HMRC can charge a penalty where a taxpayer has filled in his tax return carelessly with the result that he underpays tax.
In the case Eastman v HMRC, HMRC charged Mr Eastman a £21,547 penalty for failing to report a capital gain on the sale of some business premises on his tax return. The omission had been caused due to a change of the accountant preparing his tax return followed by Mr Eastman failing to notice the error when he checked his return. Mr Eastman accepted that he had been careless and paid the outstanding tax promptly when HMRC opened an enquiry.
However, he asked HMRC to consider suspending the penalty.
HMRC has the power to suspend a penalty where a return was inaccurate due to carelessness. However, this applies only if compliance with a condition of suspension would help the taxpayer avoid becoming liable to further penalties for careless inaccuracy in preparing his returns. If a penalty is suspended and the taxpayer follows the conditions of suspension (and does not become liable for another penalty for inaccuracy during the period of suspension), the penalty will be cancelled.
HMRC refused to suspend the penalty because it did not consider that it could impose any conditions which would help Mr Eastman to avoid becoming liable to further penalties for similar inaccuracies.
HMRC explained in a letter to Mr Eastman's accountant that it applied a three stage process when considering whether to suspend a penalty. This involved:
- identifying the underlying cause of the current careless inaccuracy, in this case omitting the capital gain on the sale of the business premises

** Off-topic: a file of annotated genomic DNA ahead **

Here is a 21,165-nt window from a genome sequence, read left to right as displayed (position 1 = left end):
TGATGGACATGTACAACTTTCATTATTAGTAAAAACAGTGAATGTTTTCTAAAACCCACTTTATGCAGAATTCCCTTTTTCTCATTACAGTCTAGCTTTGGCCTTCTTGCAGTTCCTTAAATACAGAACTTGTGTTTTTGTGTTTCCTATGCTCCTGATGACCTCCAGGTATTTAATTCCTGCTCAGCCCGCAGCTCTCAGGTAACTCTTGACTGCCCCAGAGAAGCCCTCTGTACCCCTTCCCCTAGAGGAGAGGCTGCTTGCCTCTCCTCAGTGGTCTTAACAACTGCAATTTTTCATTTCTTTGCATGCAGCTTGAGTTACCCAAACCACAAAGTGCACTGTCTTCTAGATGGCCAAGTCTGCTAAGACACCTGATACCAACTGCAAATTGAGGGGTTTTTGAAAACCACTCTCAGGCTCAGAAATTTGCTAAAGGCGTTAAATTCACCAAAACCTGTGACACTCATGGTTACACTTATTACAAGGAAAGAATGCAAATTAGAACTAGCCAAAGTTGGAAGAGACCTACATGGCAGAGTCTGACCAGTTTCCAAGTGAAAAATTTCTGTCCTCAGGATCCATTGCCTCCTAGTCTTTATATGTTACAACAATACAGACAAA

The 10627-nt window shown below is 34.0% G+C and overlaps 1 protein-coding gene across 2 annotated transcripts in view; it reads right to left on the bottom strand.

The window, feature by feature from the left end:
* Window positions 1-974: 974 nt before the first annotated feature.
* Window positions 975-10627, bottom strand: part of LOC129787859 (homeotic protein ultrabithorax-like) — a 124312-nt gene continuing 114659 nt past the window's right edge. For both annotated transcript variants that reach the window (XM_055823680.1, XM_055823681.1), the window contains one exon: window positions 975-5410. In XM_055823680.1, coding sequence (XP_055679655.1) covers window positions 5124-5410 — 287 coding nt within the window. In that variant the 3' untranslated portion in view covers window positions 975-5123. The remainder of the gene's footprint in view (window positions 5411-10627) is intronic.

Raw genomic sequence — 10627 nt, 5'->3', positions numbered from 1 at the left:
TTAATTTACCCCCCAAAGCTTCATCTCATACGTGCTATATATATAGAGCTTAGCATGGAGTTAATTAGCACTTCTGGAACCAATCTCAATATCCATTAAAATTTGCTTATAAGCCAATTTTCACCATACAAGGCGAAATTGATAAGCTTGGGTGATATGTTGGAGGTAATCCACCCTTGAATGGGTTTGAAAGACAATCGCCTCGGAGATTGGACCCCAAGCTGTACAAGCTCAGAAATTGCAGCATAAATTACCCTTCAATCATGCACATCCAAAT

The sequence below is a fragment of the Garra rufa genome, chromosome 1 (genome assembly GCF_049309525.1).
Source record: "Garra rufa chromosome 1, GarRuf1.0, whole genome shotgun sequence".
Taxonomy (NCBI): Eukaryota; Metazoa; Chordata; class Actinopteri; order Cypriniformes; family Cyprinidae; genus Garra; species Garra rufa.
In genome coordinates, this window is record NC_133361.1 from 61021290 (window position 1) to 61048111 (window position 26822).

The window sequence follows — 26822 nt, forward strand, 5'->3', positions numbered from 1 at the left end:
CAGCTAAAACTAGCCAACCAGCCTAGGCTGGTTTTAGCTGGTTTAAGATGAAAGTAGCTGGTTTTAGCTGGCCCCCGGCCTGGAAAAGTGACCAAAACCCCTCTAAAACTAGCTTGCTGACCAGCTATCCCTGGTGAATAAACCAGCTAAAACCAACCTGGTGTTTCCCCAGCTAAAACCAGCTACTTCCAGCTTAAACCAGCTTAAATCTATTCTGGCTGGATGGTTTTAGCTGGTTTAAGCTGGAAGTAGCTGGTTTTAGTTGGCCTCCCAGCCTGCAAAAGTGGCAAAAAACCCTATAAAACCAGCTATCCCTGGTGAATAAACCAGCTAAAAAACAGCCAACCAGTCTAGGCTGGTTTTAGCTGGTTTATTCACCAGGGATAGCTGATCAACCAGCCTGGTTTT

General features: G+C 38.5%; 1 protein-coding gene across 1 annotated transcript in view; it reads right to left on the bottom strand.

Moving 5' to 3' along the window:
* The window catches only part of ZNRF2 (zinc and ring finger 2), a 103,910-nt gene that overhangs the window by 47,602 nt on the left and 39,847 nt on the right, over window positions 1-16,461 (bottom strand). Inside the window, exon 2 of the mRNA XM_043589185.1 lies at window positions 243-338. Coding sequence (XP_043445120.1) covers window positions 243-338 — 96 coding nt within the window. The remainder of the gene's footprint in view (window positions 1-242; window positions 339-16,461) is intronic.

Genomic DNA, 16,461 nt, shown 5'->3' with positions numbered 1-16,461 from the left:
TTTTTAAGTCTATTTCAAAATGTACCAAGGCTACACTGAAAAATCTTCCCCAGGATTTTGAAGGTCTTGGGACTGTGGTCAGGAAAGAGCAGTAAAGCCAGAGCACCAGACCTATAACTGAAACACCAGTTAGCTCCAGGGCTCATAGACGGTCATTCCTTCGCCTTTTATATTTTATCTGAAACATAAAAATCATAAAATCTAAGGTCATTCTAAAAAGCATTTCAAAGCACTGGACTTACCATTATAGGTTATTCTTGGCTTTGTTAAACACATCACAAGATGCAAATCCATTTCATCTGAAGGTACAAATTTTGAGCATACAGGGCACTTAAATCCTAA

- identifying any future careless inaccuracies that would result from the underlying cause identified
- considering and agreeing suspension conditions.
HMRC reasoned that, because Mr Eastman did not have further business premises to sell, imposing conditions would not prevent further penalties (because Mr Eastman would not have capital gains tax liabilities for these sorts of disposals in any case). It also stated its policy not to suspend penalties for one-off inaccuracies and said that, because the mistake was down to human error rather than a systematic failure, imposing conditions would not prevent Mr Eastman repeating the mistake.
The First-Tier Tribunal (FTT) applied the principles used in judicial review to decide whether HMRC had made its decision in a reasonable way. It found that HMRC’s decision was flawed and was not the decision of a reasonable decision maker. It also found that HMRC had fettered its discretion in applying a policy excluding the suspension of penalties for one-off inaccuracies. The FTT ordered HMRC to suspend the penalty though acknowledged that the conditions of the suspension were a matter of HMRC's discretion.
The main flaw which the FTT identified in HMRC's reasoning was that it had taken the “underlying cause” of the inaccuracy as being a specific omission of a capital gain and concluded that, because the taxpayer was unlikely to make the same specific omission again, no conditions to prevent him doing so could be imposed. The FTT found that the “cause” of the inaccuracy was inadequate record keeping, which could be addressed with conditions, which would prevent the taxpayer making other errors in his tax return carelessly.
The FTT found that the “acid test” in deciding whether a penalty can be suspended is to ask “what the taxpayer could reasonably have done differently that would have avoided the original inaccuracy”. In this case, they suggested that Mr Eastman could have kept more thorough records in order to double-check the return prepared by his accountant.
This case may give taxpayers a stronger basis for asking HMRC to suspend penalties for careless inaccuracies. However, it will still be necessary to identify specific conditions which could be imposed which would help to prevent other inaccuracies being caused in a similar way.